Ph.D. Candidate in Government, Harvard University; Graduate Student Affiliate, Minda de Gunzburg Center for European Studies, Harvard University
October 15, 2021
12:00pm - 1:15pm
The Dissertation Workshop is a graduate educational seminar open only to graduate students and their advisors as well as visiting scholars. The Minda de Gunzburg Center for European Studies (CES) invites those who are interested in attending this workshop or in presenting their research, to contact CES Dissertation Workshop Coordinator Hansong Li for more information and to register. All workshops will be held virtually during the 2021-2022 academic year. Registered participants will receive a Zoom link for the workshop one day in advance.
In this workshop, Théophile Deslauriers will present a chapter from his dissertation, which he is planning to publish in a shortened form. The paper showcases Deslauriers' larger interest in the concept of civilization and the political anthropology of British imperialists. The following is a summary of the paper to be presented.
The terms “status” and “contract” were at the core of Victorian political anthropology. Commonly used to refer to whole societies, their meanings were complex and contested. Societies of contract tended to designate societies characterized by individual freedom, property rights, and economic competition. Societies of status were hierarchical, with social, political, and economic roles assigned on the basis of familial or religious significance, rather than on the basis of personal accomplishments or as a result of competition or election. Scholars have tended to assert that these societies were mutually incompatible organic wholes for the Victorians. As such, ideas of status and contract are taken to have done a lot of heavy lifting in attempts to draw a bright-line distinction between Britain (and other western states) on the one hand, and non-Western societies, most notably Britain’s dependent empire, on the other.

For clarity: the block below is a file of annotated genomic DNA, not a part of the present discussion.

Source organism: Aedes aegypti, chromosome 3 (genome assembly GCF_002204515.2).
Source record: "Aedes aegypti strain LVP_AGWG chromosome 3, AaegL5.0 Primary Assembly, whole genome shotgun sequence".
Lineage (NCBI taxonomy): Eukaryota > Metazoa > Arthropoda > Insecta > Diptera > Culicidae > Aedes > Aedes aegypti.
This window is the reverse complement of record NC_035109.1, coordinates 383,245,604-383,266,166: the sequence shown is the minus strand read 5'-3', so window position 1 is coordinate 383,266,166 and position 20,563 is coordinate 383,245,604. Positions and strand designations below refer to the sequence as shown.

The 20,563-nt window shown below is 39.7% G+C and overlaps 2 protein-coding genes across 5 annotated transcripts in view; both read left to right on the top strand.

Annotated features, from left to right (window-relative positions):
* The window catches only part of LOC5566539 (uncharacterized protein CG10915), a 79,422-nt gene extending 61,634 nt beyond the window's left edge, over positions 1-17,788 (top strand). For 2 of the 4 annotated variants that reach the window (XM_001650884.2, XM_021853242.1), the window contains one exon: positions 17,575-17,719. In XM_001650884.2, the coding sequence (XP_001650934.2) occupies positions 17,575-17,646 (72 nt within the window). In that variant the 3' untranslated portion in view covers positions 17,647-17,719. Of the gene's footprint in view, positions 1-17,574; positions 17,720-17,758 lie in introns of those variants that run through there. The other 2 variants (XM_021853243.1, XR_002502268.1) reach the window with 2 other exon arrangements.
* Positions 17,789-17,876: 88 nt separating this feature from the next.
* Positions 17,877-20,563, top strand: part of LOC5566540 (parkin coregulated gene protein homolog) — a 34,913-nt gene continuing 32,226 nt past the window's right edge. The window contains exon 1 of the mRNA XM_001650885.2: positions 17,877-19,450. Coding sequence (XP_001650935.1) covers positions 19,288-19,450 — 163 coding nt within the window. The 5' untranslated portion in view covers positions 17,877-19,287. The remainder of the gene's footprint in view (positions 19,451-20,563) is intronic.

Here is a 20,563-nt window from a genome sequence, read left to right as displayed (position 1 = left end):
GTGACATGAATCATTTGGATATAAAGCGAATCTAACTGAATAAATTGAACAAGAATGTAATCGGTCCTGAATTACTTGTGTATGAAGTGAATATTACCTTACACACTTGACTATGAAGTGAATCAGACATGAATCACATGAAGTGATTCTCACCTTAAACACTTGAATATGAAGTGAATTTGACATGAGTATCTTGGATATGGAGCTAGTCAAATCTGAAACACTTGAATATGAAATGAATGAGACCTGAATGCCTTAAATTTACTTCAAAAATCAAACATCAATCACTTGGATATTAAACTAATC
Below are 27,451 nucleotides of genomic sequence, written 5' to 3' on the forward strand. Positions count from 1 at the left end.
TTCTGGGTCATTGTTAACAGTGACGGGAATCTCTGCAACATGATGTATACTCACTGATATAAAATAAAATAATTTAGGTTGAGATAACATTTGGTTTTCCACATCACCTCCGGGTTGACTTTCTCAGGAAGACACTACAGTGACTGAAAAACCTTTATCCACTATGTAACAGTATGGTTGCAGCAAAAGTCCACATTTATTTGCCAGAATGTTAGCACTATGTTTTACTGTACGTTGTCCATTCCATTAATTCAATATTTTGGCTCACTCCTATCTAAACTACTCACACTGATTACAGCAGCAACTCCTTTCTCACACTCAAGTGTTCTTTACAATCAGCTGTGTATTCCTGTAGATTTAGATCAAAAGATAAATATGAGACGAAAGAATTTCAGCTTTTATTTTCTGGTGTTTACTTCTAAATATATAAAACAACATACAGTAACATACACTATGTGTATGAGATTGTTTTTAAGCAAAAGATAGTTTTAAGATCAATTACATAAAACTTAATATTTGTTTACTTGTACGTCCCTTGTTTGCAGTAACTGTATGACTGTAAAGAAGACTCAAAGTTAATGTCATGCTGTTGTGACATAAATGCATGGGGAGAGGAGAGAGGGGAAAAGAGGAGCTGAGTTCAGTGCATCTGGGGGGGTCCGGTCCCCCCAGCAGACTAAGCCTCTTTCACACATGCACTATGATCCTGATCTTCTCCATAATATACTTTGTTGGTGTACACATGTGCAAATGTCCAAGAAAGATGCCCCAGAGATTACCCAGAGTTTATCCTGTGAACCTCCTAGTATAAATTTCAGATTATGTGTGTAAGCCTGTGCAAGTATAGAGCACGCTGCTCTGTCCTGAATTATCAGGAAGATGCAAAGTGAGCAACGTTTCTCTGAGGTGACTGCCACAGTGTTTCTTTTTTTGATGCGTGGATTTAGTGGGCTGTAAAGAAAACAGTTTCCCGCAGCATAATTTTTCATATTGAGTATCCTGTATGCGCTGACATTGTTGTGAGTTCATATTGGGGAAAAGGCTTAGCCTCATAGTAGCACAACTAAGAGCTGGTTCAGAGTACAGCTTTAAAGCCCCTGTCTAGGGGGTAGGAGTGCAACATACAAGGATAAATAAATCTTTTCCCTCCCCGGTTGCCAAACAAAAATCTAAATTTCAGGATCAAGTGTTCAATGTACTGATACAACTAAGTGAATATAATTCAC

Deslauriers contests this prevailing understanding of the status/contract distinction by examining the writings of two of its most prominent exponents: James Fitzjames Stephen and Henry Maine. Both Stephen and Maine sought to combine status and contract institutions in Britain. This paper offers an account of their reasons for wanting to impose status institutions on ostensibly contractual Britain, focusing on their respective critiques of the British working class. It connects these reasons to their respective understandings of the good of British rule in India. It then surveys the two different kinds of institutions that they proposed for establishing status hierarchies in Britain: monarchy and super-majoritarian constitutionalism. In doing so, it aims to show how an anthropological project that is usually understood to be imperialist and disconnected from domestic political concerns came to profoundly shape both Stephen’s and Maine’s theories of representative government.